A growing body of evidence shows that volcanism near the Permian-Triassic boundary (PTB) may be crucial in triggering the Permian–Triassic (P–Tr) mass extinction. Thus, the ash beds near the PTB in South China may carry information on this event. Three volcanic ash layers, altered to clay, outcropped in the PTB beds in Zunyi Section, Guizhou Province, Southwest China. The U-Pb ages, trace elements, and Hf-isotope compositions of zircon grains from these three ash beds were analyzed using LA-ICPMS and LA-MC-ICPMS. The zircons are mainly magmatic in origin (241-279 Ma) except for two inherited/xenocrystic zircons (939 and 2 325 Ma). The ages of these magmatic zircons indicate three episodes of magmatism which occurred around the Middle- Late Permian boundary (~261.5 Ma, MLPB), the Wuchiapingian-Changhsingian boundary (~254.5 Ma, WCB), and the PTB (~250.5 Ma), respectively. The first two episodes of magmatism near the MLPB and WCB may be attributed to magmatic inheritance or re-deposition. All magmatic zircons share similar trace-element and Hf-isotope compositions. They have Y, Hf, Th and U contents and Nb/Ta ratios are typical of zircons from silicic calc-alkaline magmas. These zircons also exhibit enriched Hf-isotope compositions with εHf(t) values of -11.4 to +0.2, which suggests that the three magmatic episodes involved melting of the continental crust. The more enriched Hf-isotope composition (εHf(t)=-11.4- -4.8) of Bed ZY13 (~250.5 Ma) implies more input of ancient crustal material in the magma. Integration of the Hf-isotope and trace-element compositions of magmatic zircons suggest that these three episodes of magmatism may take place along the convergent continent margin in or near southwestern South China as a result of the closure of the Palaeo-Tethys Ocean.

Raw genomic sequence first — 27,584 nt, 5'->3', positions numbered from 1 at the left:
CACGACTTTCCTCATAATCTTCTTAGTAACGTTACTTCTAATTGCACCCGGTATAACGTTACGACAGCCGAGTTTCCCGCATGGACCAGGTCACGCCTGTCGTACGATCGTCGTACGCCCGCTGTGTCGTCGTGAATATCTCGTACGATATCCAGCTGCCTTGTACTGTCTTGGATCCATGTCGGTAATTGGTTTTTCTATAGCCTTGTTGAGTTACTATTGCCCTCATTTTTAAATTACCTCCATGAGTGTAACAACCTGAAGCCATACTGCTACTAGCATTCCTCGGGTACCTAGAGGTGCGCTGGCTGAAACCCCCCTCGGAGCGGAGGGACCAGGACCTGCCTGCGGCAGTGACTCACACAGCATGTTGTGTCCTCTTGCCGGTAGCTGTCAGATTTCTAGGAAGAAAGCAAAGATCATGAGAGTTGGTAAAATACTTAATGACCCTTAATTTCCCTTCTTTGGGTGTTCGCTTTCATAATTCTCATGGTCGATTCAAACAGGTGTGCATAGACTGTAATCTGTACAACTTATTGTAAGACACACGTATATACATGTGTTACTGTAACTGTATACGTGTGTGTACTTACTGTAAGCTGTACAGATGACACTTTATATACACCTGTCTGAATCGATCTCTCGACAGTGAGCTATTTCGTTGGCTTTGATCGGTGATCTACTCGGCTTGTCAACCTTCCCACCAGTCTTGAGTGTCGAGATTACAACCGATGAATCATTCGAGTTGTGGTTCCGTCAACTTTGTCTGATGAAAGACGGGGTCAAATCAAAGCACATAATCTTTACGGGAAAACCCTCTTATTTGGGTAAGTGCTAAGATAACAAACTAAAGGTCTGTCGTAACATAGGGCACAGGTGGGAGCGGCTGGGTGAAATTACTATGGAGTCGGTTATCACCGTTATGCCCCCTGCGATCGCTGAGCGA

The Ediacaran Doushantuo Formation (ca. 635–551 Ma) deposited immediately after the last Neoproterozoic glaciations and recorded the most prominent negative excursions of carbonate carbon isotopic composition (δ13Ccarb). These excursions have been interpreted as a result of widespread remineralization of a large dissolved organic carbon (DOC) reservoir in the Ediacaran deep oceans. However, there is no direct evidence so far found in rocks for the proposed DOC reservoir, which devalues such an interpretation. Here, we conducted a detailed study on the glow-curves characteristics and signal origins of spurious thermoluminescence (TL) of the Doushantuo Formation at Jiulongwan in Yangtze Gorges area, South China, through sequential tests under CO2, N2 and air. Spurious TL intensities for test samples before and after removing soluble organic matter via accelerated solvent extraction (ASE) are nearly identical. Further, significant positive correlation between the spurious TL intensity and total inorganic carbon (TIC) content (R2=0.7) indicate that the Doushantuo spurious TL with the characteristic peak at 393.5 ℃ from the sequential test is chemiluminescence (CL) which is derived from the oxidation of a type of non-volatile organic matter strongly associated with carbonate mineral lattice (termed as "X-OM"). A most likely explanation is that the X-OM is a type of dissolved organic matter which co-precipitated with carbonate minerals into sediments in the Ediacaran Doushantuo Ocean. Furthermore, a significant exponential negative correlation (R2=0.55) is observed between the CL data and the isotopic difference between carbonate and coexisting bulk organic matter (i.e., Δ13Ccarb-org, a proxy for remineralization degree of DOC reservoir in proposed DOC hypothesis), suggesting that the X-OM was derived from the oxidation of the DOC reservoir in the Ediacaran Ocean. We thus propose that the X-OM and its CL detected in our study may have recorded the evolution of the possible DOC reservoir in the Ediacaran Doushantuo Ocean. If this is correct, the stratigraphic variations of the CL intensity in the Doushantuo Formation at Jiulongwan support the pulsed oxidation of the DOC reservoir in the Ediacaran Ocean. Our findings indicate that the CL derived from the oxidation of non-volatile organic matter which is strongly associated with carbonate mineral lattices in rocks may provide a feasible approach for probing the evolution of DOC reservoir in the ancient oceans, thus likely provide direct geological evidence for the development of oceanic DOC reservoir in geological times.